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Carbohydrates in many forms: which one do you choose?

In this first month of 2022, we look back at the most important scientific breakthroughs in cardiology from the previous year. This time we dive into the world of carbohydrates.

Written by G. Aernout Somsen, MD PhD FACC FESC.

Original source: Cardiology Centers Netherlands

Carbohydrates in many forms; do you choose the best?

Carbohydrates are an important source of energy. These are absorbed from the intestine into the blood and broken down into sugar (glucose) so that your body can function. But did you know that there are different carbohydrates?

There are ‘slow’ and ‘fast’ carbohydrates. The first cause a gradual increase in the glucose concentration in your blood, the second an abrupt increase. The degree of glucose rise in the blood is expressed in the glycemic index. This index is not only specific for each food, but also for each person. A high glycemic index (due to ‘fast’ carbohydrates) is a risk factor for cardiovascular disease and can even cause type 2 diabetes.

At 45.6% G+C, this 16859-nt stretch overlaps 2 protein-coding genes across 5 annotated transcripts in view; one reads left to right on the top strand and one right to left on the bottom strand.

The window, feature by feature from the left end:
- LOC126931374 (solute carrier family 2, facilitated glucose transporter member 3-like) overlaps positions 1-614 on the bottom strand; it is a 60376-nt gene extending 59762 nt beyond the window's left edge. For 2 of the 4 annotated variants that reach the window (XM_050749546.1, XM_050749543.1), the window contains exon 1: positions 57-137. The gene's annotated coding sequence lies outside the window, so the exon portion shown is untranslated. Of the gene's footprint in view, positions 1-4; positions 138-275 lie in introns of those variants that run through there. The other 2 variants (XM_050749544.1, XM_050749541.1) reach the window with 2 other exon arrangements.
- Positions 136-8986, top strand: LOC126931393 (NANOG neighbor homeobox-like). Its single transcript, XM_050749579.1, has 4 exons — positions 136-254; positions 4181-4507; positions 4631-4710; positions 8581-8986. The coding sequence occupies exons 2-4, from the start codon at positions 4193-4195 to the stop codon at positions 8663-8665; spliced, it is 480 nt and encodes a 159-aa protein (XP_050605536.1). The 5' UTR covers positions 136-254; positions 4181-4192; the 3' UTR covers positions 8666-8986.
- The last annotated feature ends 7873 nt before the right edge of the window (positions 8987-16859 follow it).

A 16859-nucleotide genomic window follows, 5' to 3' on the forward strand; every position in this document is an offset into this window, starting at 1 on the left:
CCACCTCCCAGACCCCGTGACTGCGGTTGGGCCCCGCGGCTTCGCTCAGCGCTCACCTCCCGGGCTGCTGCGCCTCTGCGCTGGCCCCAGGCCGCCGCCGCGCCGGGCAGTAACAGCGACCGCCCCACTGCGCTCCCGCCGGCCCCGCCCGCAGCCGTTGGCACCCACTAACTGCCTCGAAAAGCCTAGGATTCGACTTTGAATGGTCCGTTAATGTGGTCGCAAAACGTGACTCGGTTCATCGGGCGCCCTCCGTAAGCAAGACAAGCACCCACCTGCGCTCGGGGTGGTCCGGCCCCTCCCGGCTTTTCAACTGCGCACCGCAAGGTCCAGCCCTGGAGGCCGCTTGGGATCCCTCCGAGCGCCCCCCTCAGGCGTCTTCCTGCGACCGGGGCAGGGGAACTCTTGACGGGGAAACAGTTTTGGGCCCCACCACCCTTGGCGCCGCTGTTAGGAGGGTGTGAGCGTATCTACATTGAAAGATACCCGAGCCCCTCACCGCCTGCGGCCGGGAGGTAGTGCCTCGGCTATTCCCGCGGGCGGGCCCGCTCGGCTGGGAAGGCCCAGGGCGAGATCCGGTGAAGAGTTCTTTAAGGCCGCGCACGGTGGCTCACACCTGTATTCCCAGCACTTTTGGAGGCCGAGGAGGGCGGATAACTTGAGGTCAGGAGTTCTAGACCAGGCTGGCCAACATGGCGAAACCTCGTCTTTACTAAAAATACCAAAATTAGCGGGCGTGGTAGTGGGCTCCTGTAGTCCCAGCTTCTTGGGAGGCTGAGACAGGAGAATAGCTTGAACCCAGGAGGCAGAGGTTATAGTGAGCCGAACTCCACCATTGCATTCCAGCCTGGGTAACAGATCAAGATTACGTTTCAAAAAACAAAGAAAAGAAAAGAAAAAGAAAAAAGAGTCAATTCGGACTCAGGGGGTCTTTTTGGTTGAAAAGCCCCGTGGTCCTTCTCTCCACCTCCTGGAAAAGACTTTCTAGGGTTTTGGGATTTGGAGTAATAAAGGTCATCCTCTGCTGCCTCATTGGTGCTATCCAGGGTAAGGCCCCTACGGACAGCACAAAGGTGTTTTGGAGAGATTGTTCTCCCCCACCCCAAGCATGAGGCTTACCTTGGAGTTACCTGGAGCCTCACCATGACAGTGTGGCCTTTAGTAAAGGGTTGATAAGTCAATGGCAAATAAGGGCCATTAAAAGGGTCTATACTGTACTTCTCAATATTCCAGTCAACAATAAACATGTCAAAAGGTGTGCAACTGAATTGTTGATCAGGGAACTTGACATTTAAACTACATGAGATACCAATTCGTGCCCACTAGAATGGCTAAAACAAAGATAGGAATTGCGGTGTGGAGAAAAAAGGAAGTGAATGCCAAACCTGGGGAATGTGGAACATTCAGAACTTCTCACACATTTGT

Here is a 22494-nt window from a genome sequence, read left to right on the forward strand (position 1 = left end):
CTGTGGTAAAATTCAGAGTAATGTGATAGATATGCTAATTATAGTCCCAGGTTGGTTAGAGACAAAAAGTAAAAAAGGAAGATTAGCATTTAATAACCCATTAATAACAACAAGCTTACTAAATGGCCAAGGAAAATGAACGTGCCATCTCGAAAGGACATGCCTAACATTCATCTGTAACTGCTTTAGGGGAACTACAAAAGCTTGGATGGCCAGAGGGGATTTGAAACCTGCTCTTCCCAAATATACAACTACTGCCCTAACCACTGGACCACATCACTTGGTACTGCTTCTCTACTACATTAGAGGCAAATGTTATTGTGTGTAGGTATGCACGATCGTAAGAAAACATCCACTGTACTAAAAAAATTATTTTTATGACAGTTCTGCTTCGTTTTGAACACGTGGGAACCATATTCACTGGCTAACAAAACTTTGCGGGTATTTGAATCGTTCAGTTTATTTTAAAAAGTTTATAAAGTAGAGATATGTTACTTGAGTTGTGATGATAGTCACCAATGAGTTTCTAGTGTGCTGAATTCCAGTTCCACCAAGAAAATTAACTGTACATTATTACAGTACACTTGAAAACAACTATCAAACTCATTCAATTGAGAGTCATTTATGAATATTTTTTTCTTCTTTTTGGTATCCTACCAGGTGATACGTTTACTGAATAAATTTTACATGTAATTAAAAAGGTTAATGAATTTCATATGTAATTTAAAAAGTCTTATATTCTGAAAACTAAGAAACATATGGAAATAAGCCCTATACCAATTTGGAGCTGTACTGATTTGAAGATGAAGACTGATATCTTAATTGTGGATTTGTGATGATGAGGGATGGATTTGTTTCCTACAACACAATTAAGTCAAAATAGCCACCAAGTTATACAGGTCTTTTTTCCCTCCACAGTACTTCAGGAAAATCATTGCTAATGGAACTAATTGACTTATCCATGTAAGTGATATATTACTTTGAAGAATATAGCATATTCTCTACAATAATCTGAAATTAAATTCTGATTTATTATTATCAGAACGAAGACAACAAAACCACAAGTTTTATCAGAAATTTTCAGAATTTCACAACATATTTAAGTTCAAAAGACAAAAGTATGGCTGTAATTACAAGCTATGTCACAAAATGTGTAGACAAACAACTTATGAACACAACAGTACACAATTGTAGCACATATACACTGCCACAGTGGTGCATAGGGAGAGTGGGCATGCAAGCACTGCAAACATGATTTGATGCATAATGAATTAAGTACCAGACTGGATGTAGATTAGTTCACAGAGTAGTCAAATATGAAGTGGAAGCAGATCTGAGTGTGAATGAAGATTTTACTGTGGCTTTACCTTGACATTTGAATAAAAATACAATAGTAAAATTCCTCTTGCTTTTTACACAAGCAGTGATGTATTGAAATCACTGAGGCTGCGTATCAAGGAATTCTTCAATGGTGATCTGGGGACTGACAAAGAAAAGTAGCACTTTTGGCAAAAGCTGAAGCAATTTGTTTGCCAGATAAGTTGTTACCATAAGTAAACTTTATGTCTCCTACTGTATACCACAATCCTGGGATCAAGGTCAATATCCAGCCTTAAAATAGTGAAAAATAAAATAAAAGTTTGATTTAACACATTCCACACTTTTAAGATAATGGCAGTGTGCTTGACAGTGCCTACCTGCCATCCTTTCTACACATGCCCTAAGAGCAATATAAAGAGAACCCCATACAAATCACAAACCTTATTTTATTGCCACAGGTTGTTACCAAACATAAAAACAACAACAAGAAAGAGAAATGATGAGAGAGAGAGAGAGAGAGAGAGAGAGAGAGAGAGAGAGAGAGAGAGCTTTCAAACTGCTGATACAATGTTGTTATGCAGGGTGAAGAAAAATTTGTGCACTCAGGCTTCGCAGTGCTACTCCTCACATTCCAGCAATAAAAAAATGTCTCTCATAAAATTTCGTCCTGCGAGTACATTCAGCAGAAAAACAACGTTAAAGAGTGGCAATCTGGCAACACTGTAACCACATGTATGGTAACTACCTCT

Recent research, conducted on five continents, showed that individuals who primarily consumed “fast” (refined) carbohydrates were more likely to develop cardiovascular disease and death than individuals who primarily consumed “slow” carbohydrates. Examples of ‘fast’ carbohydrates are white bread, candy, fries and cornflakes. To reduce the risk of cardiovascular disease and premature death, it is therefore better to opt for the ‘slow’ carbohydrates such as legumes, brown rice, dark fruits, vegetables and apples.

If you are curious about your personal glycemic index in relation to certain foods, or if your doctor has measured a high glucose concentration in your blood (pre-stage of type 2 diabetes), you can measure the glucose concentration in your blood via Clear. This is done with a glucose meter connected to our app. You will then receive advice on which meal is best for you. A form of personal medicine and we endorse that from Cardiology Centers Netherlands, because prevention is always better than cure.